The banks mustn’t be stabilized as they are, in other words. They need to be cleaned out first.
We don’t disagree. But if it were up to us, we’d give nature a chance. The market seems to be doing a decent job, as near as we can tell. The value of everything on earth put together is about $100 trillion. In the space of less than two years it has wiped out about a third of the entire capital value of the planet.
If our hotline rings and Mr. Obama is on the phone, we know what advice we will give: Let the banks fail. Let them go broke. Let them be liquidated. Then, the surviving banks could buy up the decent assets and emerge stronger than ever.
*** With tax season upon us, everyone is scrambling to figure out what they can and can’t count as deductions. Turns out, with some clever accounting, cat food and even swimming pools can be added as deductions on your federal income taxes. But what about a brand-new car? Gunner and Jim at Penny Stock Fortunes have the answer, below…
“The folks in Washington are ready to make that happen now with plans to make the total cost of auto loans tax deductible – along with other rebate and incentive programs – to try to persuade those with older vehicles to trade in their junkers for new rides.
“The Senate’s tax deduction bill is pretty straightforward. Those with a new auto loan would earn an above-the-line deduction for loans up to $49,500. The second proposal supposedly has environmental benefits. Those who sell an older vehicle for scrap would receive a voucher to aid in the purchase of a newer, more-efficient vehicle.
“It’s difficult to say if either of these proposals will actually help revive auto sales. Some industry experts believe that a more effective fix would need to include measures to make it easier for buyers to secure auto loans in the first place.
“Of course, these are mere proposals – not new laws. And it is unclear at the moment whether any of the measures will become official, or for how long. But the fact that legislators are discussing the problems of the auto industry is a crucial step. Auto stocks will begin to turn around once investor confidence turns. Legislation – whether it will be effective or not – could very well spark a rally in this sector.”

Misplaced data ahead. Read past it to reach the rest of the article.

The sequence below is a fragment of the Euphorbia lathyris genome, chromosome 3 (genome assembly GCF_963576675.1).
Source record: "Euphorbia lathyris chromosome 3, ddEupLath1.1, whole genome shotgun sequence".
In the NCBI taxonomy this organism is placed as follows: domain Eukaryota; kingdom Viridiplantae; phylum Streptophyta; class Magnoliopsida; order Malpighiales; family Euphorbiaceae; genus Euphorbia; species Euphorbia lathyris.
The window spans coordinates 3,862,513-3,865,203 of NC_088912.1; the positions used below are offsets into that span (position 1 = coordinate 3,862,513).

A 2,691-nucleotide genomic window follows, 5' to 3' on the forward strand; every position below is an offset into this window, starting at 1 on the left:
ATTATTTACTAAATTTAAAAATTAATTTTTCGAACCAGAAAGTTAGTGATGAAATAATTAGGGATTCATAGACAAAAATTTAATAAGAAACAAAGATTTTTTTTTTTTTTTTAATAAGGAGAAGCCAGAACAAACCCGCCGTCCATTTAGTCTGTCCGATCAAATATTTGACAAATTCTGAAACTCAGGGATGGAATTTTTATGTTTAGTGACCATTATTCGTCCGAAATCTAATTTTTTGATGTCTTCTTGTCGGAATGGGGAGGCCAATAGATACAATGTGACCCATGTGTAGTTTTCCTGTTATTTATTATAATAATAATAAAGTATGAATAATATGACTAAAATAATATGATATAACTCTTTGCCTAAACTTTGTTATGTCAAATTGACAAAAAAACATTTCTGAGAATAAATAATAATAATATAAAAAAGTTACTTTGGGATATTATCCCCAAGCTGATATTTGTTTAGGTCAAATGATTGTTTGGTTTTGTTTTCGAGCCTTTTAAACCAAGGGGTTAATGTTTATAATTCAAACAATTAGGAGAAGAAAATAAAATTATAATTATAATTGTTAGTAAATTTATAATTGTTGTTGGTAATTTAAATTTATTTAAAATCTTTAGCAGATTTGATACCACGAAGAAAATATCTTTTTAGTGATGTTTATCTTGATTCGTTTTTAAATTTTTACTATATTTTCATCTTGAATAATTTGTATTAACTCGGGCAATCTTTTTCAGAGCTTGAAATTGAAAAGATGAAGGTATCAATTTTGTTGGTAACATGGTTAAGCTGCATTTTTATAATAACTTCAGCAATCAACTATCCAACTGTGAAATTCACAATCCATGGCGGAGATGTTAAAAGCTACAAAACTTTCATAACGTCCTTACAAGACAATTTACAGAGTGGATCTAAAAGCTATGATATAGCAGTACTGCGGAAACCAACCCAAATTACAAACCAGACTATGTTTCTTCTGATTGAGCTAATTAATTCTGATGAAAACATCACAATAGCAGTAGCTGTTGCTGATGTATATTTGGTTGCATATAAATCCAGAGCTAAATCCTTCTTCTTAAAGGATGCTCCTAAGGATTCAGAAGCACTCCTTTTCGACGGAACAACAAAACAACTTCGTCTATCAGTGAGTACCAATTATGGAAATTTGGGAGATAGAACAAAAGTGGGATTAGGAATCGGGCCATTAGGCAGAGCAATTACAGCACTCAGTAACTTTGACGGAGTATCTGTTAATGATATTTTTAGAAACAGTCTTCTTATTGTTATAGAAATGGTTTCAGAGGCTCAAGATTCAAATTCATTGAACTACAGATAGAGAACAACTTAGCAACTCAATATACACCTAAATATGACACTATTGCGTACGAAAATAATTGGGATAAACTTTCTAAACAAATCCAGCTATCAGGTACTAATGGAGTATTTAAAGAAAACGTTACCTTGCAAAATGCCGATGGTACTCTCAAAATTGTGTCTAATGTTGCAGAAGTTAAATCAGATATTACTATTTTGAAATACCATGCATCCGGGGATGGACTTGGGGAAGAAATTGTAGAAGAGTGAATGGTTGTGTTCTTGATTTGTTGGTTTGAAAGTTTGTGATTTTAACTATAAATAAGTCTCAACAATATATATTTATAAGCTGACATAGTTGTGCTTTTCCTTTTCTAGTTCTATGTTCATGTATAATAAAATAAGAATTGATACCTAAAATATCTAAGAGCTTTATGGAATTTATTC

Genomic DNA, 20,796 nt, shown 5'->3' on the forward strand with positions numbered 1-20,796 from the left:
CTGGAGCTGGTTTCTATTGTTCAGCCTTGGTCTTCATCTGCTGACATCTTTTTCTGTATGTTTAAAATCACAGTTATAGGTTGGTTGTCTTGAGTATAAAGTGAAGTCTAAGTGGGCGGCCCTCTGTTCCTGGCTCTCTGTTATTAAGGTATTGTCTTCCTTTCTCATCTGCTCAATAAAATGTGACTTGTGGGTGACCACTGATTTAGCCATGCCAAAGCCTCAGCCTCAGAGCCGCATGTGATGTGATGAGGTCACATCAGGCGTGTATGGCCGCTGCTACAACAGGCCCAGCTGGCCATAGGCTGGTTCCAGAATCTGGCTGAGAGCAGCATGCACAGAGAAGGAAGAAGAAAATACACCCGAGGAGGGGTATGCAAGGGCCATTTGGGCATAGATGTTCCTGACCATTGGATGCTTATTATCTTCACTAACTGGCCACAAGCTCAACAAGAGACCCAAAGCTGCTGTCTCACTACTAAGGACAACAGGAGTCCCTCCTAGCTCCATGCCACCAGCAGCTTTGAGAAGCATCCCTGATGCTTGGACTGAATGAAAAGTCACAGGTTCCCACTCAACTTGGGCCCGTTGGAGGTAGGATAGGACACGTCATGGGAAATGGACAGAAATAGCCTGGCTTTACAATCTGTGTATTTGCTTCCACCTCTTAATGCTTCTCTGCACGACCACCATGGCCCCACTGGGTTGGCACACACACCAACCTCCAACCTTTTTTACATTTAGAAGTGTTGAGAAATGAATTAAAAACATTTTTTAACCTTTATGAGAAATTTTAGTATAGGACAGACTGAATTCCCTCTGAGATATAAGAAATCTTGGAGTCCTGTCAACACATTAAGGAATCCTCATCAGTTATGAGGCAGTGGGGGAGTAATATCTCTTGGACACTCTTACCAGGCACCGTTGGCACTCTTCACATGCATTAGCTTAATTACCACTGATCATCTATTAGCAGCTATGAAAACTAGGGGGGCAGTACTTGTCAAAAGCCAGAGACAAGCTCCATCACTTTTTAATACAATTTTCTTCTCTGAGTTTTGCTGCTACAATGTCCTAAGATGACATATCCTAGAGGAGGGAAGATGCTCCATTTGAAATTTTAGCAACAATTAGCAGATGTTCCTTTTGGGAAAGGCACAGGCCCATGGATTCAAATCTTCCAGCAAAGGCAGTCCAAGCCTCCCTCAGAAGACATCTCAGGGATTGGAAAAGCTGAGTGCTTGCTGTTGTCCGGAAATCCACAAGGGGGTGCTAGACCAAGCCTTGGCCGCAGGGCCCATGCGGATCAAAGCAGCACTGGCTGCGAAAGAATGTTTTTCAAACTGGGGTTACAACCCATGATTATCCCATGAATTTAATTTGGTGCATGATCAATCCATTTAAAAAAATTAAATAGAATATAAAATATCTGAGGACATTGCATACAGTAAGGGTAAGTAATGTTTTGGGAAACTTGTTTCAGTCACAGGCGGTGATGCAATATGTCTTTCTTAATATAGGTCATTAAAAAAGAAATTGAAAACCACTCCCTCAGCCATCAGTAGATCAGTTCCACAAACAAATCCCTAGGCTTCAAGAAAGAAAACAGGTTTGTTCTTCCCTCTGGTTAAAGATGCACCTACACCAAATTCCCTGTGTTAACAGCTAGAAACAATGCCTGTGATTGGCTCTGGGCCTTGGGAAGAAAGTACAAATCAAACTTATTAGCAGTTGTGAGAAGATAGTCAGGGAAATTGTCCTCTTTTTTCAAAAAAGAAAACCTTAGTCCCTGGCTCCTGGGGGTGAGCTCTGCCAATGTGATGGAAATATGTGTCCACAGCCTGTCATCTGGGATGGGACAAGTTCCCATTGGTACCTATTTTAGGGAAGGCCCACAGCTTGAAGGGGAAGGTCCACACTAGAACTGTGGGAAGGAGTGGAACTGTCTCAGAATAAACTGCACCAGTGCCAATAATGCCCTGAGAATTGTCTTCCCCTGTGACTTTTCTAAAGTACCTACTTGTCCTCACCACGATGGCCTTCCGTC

As for right now, the data look bad at best. According to estimates from the National Automobile Dealers Association, 900 dealers closed their doors in 2008. That’s bad for them, but potentially good for one of the companies in the Penny Stock Fortunes portfolio…which is up to the double digits in just a couple weeks.
*** A ‘Slumdog Millionaire’ DR reader writes:
“Thank you for making me feel like the biblical Noah. I am Dinakarananda from India and I am grateful to the entire DR team. I have been an avid reader of DR for the past two years. I am very happy that I stumbled on DR soon after I landed in Melbourne and looking for some Australian business news website that was sensible and truthful. I have been an avid investor in India since 1993 and in the US since 1999.
“I cashed out almost all my investments in equities and bought 130Kg of gold back in October-November of 2007. DR was one of the major factors that influenced my decision and I am happy every minute of my life now to have found DR.
“Thanks a lot to Dan Denning, Bill Bonner, Mogambo guru and all of you in the DR team for guiding my ark and investments. One of those slumdog to millionaire stories inspired by DR I presume. I would be happy if my email finds its way to the reader email that is occasionally published and if it helps a few more slumdogs around the world.”
*** Is the new U.S. president a Markets and Money reader?
In his first address to a joint session of Congress last night, President Obama said, “That day of reckoning has arrived, and the time to take charge of our future is here.”